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According to the Kaiser Foundation, "35% of black adults say they definitely or probably would not get vaccinated. How are you going to persuade the black community in the throws of this crisis to overcome that?" asked Brennan.

"I'm a United States surgeon general, but make no mistake about it: I'm an African-American. I grew up poor black, rural. I know that long before COVID there were many diseases, hypertension, cancer, diabetes, that were plaguing communities of color. And COVID just unveiled those disparities that have been around for a long time. I've talked previously about the history of the mistreatment of communities, of color, the Tuskegee experiments, the terrible treatment of Henrietta Lacks, and her family and how they just took her cells without her permission. We need to understand that this distrust comes from a real place. It actually comes from my office—several Surgeons General oversaw for 40 years, the Tuskegee studies where treatment was denied to black men. And I walk past their pictures every single day when I go into my office. So believe you me, this legacy is important to me and helping restore that trust is important."

5

Dr. Adams Said He "Walked the Talk" and Got Vaccinated Himself

US Surgeon General Dr. Jerome Adams
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"We've had many people involved in the review and actually a study participants of color. And what I want to tell people most of all is: I walked the talk. I got vaccinated on Friday. I actually feel great. You know, my mother-in-law and my mother are watching and they've been asking me all weekend, how are you feeling? I feel great. And I hope people will get the vaccine based on information that they get from trusted resources, because it's okay to have questions. What's not okay is to make poor health decisions based on misinformation."

RELATED: 7 Tips You Must Follow to Avoid COVID, Say Doctors

6

Dr. Fauci Tried to Explain Why the President Has Not Gotten Vaccinated Yet

President Donald Trump walks across the South Lawn of the White House in Washington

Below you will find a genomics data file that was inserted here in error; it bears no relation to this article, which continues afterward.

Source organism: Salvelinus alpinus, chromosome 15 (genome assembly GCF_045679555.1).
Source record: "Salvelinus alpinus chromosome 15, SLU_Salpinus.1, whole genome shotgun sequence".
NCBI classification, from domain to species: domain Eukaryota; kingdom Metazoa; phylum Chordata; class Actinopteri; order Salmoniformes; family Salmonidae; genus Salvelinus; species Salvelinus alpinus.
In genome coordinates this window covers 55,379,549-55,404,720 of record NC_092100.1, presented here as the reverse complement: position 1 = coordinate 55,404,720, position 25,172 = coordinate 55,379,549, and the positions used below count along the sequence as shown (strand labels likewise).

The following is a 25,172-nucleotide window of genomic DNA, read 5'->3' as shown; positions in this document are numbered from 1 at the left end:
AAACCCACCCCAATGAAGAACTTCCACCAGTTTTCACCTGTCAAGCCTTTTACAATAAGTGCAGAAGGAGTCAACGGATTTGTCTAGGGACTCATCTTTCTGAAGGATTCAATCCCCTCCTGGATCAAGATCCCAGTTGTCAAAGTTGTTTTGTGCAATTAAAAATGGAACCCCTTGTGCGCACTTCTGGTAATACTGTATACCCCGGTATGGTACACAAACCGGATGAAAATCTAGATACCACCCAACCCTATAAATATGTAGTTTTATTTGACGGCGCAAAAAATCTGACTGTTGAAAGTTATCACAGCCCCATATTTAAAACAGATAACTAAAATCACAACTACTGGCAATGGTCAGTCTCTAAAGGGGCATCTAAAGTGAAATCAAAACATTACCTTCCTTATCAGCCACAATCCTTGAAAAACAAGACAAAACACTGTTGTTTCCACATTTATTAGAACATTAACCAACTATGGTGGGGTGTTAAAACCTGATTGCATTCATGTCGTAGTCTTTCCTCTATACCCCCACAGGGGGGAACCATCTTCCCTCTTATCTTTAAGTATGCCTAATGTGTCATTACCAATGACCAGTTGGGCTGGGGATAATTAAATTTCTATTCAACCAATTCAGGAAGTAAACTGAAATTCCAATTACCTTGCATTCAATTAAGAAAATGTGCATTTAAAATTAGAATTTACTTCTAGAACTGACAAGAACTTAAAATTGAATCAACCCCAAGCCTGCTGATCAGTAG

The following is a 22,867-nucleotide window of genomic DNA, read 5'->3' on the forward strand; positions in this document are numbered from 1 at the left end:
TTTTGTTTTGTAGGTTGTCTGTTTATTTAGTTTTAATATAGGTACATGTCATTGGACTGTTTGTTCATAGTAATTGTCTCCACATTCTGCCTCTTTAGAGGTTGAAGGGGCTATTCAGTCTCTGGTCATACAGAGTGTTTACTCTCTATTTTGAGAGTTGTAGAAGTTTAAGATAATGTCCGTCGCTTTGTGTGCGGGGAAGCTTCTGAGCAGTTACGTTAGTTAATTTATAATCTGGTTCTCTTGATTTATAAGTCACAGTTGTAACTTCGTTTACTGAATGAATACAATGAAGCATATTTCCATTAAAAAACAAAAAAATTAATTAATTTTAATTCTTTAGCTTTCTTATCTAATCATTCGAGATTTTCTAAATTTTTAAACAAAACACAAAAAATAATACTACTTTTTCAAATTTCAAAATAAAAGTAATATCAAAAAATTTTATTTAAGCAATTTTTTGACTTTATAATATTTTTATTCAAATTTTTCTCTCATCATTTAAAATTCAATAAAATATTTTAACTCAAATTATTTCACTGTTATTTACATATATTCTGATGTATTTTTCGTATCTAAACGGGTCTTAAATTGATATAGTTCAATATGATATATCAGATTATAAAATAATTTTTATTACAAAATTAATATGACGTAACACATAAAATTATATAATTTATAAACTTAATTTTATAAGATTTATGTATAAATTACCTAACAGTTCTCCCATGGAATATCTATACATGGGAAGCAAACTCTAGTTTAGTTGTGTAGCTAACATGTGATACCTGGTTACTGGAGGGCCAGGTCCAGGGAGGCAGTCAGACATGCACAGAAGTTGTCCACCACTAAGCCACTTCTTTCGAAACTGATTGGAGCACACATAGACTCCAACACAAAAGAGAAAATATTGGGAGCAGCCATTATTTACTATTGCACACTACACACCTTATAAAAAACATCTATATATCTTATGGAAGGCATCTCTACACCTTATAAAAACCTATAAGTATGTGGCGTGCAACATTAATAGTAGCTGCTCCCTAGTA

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"From a scientific point of view? I will remind people that the President has had COVID within the last 90 days, he received the monoclonal antibodies," said Dr. Adams. "And that is actually one scenario where we tell people, maybe you should hold off on getting the vaccine, talk to your health provider to find out the right time." As for why the President won't get the shot just to spur others on to do the same, Dr. Adams said, "I would refer you to the White House. I can only speak for me. I got vaccinated. The Vice-President got vaccinated and plenty of Republicans look at him and see him getting vaccinated. And I hope that people will talk to their trusted health providers, and get the information they need to make an appropriate choice to help us reopen our economy and to get back to normal and to save lives."

7

How to Survive This Pandemic

Two friends with protective masks greet with waving to each other.Alternative greeting during quarantine to avoid physical contact
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As for yourself, follow his fundamentals and help end this surge, no matter where you live—wear a face mask, social distance, avoid large crowds, don't go indoors with people you're not sheltering with (especially in bars), practice good hand hygiene and to protect your life and the lives of others, don't visit any of these 35 Places You're Most Likely to Catch COVID.